At an early stage deciding as a leadership team that if we were to meet the security needs of the Defence sector we would have to build RemoteSpark from the ground up and really own every line of code in our product. Up until that point we had believed that we would be able to utilize 3rd party apps. However, as many people reading this will reflect, there are no easy options in building a tech start-up from the ground up – especially when security is such a required factor for success. As a result, we have often found ourselves not only on a seldom used path but cutting our own trail to meet the challenges we face. To quote Ryan Groom our CTO and my co-founder – “There’s no Google to get the right answers out here!”
What was your A-HA moment or epiphany that you think will resonate most with our reader, tell us that story?
Seeing the unprompted excitement and positive reaction to RemoteSpark from the first defence focused user-group. That group of Royal Canadian Navy Marine technicians were a great team to work with and reminded us of why we do what we do – we are still genuinely indebted to them. When they started testing and using the technology so readily within 30 minutes of being introduced to RemoteSpark, it really was an immense moment of relief as well as a profound confirmation that our user-first philosophy had paid off.
What is the one thing that has you most fired up today?
There is no shadow of a doubt what fires me up. Getting RemoteSpark technology into the hands of the end-user and listening to the amazing feedback they give us on potential use cases that can be rapidly turned into operational impact for their team.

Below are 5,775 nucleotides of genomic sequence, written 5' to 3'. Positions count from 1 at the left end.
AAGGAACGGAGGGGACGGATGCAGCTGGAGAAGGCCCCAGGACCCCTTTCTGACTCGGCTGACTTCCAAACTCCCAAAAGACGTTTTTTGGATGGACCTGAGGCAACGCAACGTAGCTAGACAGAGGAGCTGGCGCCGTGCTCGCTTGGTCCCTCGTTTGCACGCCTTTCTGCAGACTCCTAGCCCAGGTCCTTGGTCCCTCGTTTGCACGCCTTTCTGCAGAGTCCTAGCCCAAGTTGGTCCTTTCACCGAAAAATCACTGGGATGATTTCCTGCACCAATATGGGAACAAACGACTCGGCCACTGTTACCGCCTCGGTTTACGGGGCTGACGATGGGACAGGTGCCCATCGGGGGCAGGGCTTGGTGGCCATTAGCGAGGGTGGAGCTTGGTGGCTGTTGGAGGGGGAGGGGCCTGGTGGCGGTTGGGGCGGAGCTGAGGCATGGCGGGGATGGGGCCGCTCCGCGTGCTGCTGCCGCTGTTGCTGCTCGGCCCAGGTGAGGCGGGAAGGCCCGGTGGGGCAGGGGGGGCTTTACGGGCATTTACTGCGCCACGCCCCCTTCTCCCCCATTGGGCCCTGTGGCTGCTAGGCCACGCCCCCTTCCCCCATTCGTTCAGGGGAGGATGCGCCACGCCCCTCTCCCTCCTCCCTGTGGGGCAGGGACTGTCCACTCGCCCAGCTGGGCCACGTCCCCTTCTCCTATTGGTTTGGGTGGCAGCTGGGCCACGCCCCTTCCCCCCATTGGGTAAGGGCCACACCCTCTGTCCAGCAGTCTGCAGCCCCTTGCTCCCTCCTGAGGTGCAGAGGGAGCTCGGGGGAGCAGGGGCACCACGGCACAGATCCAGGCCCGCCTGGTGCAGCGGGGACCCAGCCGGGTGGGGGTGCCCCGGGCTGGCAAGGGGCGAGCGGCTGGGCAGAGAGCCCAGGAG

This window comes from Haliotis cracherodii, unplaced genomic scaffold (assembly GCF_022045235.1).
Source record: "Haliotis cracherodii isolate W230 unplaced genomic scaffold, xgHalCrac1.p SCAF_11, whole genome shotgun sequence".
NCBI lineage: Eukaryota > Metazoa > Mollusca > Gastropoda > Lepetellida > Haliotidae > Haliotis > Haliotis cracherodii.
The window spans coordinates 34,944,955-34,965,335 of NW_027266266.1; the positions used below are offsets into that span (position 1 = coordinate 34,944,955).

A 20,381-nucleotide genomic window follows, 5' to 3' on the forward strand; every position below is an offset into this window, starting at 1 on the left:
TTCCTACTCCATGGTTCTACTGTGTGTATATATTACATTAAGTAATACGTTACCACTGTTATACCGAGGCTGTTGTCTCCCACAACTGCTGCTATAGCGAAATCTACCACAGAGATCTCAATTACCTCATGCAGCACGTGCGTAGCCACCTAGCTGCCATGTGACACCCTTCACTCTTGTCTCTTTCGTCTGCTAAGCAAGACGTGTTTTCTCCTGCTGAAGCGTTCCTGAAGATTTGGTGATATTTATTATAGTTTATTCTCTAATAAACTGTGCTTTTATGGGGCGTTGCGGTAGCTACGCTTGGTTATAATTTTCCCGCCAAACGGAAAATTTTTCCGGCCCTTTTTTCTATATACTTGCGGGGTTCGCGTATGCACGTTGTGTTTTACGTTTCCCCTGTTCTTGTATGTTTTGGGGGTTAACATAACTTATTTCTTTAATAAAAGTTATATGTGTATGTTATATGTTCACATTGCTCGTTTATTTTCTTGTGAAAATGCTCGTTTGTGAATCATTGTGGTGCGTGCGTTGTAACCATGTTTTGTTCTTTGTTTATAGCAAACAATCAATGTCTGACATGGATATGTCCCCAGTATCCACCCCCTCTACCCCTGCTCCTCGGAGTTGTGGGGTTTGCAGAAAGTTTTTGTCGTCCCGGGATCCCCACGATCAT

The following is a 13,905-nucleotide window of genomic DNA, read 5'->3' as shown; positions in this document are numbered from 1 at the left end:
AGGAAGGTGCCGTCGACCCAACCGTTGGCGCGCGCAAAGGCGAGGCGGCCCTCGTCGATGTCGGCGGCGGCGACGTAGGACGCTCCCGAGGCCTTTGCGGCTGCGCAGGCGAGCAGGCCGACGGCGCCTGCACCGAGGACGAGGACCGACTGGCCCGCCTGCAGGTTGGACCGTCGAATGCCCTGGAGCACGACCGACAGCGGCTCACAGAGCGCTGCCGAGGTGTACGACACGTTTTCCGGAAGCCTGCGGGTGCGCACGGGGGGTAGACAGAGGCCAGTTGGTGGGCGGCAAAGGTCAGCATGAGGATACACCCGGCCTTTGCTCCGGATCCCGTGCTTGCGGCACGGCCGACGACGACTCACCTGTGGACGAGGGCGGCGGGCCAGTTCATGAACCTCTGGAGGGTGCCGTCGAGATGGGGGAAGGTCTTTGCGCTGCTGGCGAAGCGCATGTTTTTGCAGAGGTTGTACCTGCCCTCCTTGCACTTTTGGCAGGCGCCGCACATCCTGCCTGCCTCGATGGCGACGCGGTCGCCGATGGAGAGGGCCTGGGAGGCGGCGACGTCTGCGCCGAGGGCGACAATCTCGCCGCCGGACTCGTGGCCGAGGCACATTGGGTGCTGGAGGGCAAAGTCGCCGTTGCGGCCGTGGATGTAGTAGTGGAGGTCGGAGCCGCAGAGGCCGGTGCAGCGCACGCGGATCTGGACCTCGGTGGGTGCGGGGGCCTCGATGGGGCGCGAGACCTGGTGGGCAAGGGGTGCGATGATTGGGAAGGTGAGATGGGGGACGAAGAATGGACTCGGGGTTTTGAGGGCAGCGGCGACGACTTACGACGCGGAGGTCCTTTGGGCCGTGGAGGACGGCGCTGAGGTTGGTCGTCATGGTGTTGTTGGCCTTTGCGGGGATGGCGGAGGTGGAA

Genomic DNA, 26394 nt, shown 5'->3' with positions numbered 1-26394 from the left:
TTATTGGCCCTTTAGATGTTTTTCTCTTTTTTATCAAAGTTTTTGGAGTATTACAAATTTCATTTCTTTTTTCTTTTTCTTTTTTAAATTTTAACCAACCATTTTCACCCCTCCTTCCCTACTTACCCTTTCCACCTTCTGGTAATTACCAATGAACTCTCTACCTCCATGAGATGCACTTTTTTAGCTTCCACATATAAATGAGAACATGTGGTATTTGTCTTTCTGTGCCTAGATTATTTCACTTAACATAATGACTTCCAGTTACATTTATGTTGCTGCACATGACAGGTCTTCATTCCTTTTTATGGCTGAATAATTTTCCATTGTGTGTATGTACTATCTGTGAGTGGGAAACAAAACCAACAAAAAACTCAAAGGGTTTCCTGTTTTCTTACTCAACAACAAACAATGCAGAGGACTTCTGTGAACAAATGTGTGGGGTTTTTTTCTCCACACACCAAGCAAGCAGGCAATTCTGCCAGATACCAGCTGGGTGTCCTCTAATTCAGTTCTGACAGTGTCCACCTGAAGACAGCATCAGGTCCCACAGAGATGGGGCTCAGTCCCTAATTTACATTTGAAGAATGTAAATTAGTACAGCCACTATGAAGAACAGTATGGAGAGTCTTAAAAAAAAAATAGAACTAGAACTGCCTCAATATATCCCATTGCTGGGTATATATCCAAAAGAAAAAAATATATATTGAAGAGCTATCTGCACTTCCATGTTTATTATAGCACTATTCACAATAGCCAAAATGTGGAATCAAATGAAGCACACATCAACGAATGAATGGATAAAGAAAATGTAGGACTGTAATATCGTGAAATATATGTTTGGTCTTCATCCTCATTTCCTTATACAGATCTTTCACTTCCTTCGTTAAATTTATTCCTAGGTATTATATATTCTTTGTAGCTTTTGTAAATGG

One continual improvement group in a global aerospace & defence prime came up with 240 suggested use cases in one of their facilities after just 10 days working with RemoteSpark. Some of that reflects the fact that they had been dwelling on the technology for some time, and RemoteSpark was the operationally available catalyst for change that they had been waiting for. In their case no other team had been able to put a Mixed Reality system in their hands which worked outside the hyper-connected demo space, let alone in the congested and cluttered space of their facility.
Our end-user persona has remained consistent and reflects many of the characteristics that drive our roadmap – it is a technician or a fitter or a medic who is wet, tired, and hungry, working under pressure to do the right thing for their team, but is uncertain about the next right step to take. Our technology has been developed to serve that individual, and to get that knowledge to where they need it when they need it.
What is a habit that contributes to your success?